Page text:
How does Porsche's Ultra-fast 800V EV charging work? | Taycan's Battery Architecture

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Being used to fuelling cars in under 15 minutes for a 400 km range, it’s natural that every driver expects the same to happen with electric cars too. However, is it technically feasible?

A few days before, Porsche and BMW answered with a big YES, by demonstrating an ultra-fast charging that could charge 400 km range in about just 15 minutes. The Porsche test vehicle had a 90kWh battery, and the station was able to charge it at a rate of over 400kWh. BMW test was at i3 with a 57kWh battery, that car charged to 80% capacity in 15-minutes.

Here’s how they achieved the feat, as far as I understood. The magic is not just on the charging part, but is on the combined efforts of Porsche & BMW’s excellent battery architecture, Siemens grid connection, Phoenix contacts’ cooled charging cable, along with Allego’s super charger.

Most of today’s DC fast charging stations work on about 400V. With a typical charging power of 50KWh (400V * 125A), these chargers would take approximately 80 minutes to charge a 65KWh battery that can run for 400 km range (assuming an average efficiency of 16.25 kWh/100 km).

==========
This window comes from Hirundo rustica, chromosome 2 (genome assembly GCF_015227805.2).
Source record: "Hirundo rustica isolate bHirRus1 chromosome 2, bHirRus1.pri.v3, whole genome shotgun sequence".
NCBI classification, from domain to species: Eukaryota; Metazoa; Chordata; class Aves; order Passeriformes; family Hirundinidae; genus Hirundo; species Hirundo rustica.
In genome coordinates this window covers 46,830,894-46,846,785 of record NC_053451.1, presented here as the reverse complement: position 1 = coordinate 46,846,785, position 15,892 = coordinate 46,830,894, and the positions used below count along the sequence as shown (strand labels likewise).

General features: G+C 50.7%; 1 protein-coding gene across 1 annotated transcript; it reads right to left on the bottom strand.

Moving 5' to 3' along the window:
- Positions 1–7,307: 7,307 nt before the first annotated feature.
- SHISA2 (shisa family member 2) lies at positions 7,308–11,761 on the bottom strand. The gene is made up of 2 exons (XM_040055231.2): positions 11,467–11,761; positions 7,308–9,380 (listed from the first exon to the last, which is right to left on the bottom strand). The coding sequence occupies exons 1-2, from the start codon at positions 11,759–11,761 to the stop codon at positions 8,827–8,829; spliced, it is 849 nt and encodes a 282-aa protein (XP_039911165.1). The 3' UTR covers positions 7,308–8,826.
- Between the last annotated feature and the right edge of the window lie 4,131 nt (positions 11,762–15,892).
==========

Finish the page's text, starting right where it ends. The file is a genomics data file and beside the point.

Even the newer 400A high current grid connections would provide only a max 160 KW (400V * 400A), which is not sufficient for Porsche to achieve over their Ultra-fast charging goal. So, Porsche decided to double the voltage - not on the grid connection, but intelligently on the battery charging side.

Any EV’s battery pack voltage is a result of how the individual cells are configured into parallel groups and how those groups are connected in series. Individual lithium-ion cells are typically only about 3.6V but when looped one cell to the next e voltage adds up. Typically, around 108 cells are laced together like this (picture below) to get a total nominal battery pack voltage ranging from around 350 to 400 volts.

The Porsche charging system uses the Combined Charging System (CCS) connector and can split its 800V throughput into two 400V plugs. When doubling the voltage, we can achieve up to 320KWh (800V * 400A). On top of it, the use of cooled charging plugs increases the charging current further to the extent that it can go upto 450KWh.

This is indeed a great engineering achievement; however it is still in a research stage (PoC). Even if the ultra-fast charging becomes ubiquitous, next-generation batteries and grids will need an extensive and expensive upgrade to take the "full" advantage of this advanced technology.

Up for debate is: whether the required infrastructure investment and more-robust batteries even will be worth it!. I strongly feel that, the EVs, even in long-term would only aim for optimizing their battery cells density tuned for "modest" charging rates and "low cost". What do you think?

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